Qantas has also set speed records for the Perth to London QF9 Boeing 787-9 non-stop flight slashing almost an hour off the scheduled flight time.

The latest record time was set on July 20 and was just 16 hours 23 minutes instead of the scheduled 17 hours 20 minutes.

The non-stop flight to London, launched in March, is now consistently at least 45 minutes better than scheduled.

The times have gradually been getting better as the strong northern winter winds have given way to a lighter summer pattern.

The inbound QF10 from London to Perth is also setting record times of 15.45 minutes also stripping an hour off the published time.


Boeing and Airbus meet Qantas’ Sydney to London dream

Rendering 777-9X; 777-8X

The era of the ultra, ultra, long-haul flights is about to dawn with Qantas’ dream of flying from Sydney to London non-stop getting the go-ahead from Boeing and Airbus.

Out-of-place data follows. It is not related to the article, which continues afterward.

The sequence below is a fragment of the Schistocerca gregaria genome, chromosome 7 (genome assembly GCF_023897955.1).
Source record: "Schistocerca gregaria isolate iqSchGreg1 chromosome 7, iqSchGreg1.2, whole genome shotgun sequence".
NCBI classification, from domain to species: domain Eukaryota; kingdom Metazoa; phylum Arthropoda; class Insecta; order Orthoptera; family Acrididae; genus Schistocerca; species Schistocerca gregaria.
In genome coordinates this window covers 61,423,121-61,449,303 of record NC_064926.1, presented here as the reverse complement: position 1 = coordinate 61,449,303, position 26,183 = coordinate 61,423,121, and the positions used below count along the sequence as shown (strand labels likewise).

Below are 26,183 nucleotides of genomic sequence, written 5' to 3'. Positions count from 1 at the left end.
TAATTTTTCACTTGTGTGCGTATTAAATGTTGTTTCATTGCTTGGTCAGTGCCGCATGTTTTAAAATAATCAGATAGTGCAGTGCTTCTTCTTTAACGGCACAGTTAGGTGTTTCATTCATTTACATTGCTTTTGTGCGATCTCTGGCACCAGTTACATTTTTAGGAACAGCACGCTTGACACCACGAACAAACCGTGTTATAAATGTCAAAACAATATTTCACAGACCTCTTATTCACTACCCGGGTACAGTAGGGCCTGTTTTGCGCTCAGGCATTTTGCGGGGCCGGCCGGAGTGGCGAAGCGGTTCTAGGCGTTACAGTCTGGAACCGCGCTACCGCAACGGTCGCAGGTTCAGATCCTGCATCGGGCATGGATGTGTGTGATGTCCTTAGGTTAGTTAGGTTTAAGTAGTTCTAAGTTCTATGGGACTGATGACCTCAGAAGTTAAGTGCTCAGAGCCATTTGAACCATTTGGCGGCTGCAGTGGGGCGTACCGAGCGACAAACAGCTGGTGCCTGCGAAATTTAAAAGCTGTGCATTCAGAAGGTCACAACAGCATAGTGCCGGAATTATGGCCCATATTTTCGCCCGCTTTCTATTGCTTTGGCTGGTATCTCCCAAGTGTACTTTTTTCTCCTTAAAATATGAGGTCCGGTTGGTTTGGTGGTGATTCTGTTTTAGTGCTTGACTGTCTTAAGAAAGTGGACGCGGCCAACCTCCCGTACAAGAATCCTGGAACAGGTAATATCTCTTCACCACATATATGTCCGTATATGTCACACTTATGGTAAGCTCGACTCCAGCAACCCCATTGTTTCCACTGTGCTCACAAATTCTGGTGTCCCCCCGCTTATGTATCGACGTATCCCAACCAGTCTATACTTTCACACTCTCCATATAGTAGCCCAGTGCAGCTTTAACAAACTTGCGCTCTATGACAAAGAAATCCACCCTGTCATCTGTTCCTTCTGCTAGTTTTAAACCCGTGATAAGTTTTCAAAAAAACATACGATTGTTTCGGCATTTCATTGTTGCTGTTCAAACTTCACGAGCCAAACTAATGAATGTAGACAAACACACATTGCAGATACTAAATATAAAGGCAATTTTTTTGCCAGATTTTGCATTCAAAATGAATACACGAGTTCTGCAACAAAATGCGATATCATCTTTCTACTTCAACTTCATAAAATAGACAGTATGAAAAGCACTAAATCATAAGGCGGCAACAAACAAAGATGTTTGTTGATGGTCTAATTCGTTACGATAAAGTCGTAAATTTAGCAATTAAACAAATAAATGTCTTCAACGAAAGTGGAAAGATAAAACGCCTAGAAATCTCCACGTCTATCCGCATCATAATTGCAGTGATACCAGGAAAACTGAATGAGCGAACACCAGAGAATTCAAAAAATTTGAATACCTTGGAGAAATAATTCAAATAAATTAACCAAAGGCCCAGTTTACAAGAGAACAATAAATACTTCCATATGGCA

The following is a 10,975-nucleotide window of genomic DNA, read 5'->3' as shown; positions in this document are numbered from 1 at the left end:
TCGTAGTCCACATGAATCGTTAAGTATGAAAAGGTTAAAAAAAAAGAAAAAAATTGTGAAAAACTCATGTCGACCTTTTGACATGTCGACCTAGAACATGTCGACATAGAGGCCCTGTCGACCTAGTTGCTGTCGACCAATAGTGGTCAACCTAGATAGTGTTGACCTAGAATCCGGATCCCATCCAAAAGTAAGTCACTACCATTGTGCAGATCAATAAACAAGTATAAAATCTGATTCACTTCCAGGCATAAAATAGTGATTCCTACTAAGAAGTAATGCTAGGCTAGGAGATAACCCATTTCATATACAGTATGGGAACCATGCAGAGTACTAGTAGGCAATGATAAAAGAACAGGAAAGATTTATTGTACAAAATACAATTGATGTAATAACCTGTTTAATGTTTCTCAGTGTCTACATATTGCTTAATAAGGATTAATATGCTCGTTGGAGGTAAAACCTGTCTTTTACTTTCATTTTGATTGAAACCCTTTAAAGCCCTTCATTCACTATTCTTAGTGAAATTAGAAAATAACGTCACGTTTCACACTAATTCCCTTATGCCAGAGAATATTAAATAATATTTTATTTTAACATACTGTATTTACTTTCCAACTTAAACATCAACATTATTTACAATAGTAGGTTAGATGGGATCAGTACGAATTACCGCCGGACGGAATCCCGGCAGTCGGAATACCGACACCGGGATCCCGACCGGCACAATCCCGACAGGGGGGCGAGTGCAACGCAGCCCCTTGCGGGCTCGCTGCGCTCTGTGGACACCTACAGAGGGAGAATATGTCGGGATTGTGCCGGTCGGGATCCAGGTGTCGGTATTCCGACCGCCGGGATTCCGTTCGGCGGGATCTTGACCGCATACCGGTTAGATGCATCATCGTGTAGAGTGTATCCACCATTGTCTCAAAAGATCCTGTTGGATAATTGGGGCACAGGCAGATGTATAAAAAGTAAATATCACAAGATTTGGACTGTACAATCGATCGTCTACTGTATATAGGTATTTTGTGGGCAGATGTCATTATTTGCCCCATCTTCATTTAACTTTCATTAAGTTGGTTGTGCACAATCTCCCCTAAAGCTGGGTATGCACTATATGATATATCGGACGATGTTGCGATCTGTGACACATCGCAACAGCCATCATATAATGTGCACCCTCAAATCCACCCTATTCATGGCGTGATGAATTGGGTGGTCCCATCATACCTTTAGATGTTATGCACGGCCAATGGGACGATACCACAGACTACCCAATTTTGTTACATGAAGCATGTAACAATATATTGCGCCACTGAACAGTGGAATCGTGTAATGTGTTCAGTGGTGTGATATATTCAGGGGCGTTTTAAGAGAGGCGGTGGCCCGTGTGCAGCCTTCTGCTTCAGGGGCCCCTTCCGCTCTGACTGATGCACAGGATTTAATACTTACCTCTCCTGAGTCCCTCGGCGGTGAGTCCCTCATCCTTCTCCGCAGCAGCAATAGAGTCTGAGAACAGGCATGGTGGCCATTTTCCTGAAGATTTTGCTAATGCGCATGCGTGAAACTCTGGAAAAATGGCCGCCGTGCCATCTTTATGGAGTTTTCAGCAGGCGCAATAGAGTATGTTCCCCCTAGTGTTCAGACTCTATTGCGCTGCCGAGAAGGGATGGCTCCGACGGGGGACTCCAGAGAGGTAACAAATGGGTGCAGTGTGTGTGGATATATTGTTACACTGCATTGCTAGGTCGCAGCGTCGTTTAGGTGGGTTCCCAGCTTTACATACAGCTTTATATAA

Qantas’ chief Alan Joyce told that both Boeing and Airbus can meet the airline’s challenge of an aircraft capable of flying from New York to Sydney non-stop with 300 passengers.

Boeing is proposing a tweaked version of its Boeing 777-8X while Airbus is pushing a similarly tweaked version of its A350 aircraft that Singapore Airlines has ordered.

What is not clear is how much each aircraft beats the 300 passengers mark and what the economics will be.

READ: Boeing’s giant Everett complex just got bigger 

“Both will be bit different but will have enough seats to make it economical,” said Mr. Joyce

However, according to Mr. Joyce, the Airbus A350 is “more adaptable” being lighter for routes to Hong Kong and Los Angeles.

However, in the longer term, the 777-9X would be a better A380 replacement analyst suggest so commonality becomes an issue.

Qantas' ultra-lomg haul mission
Airbus A350-900ULR will be delivered to Singapore Airlines in October for its Singapore to New York non-stop.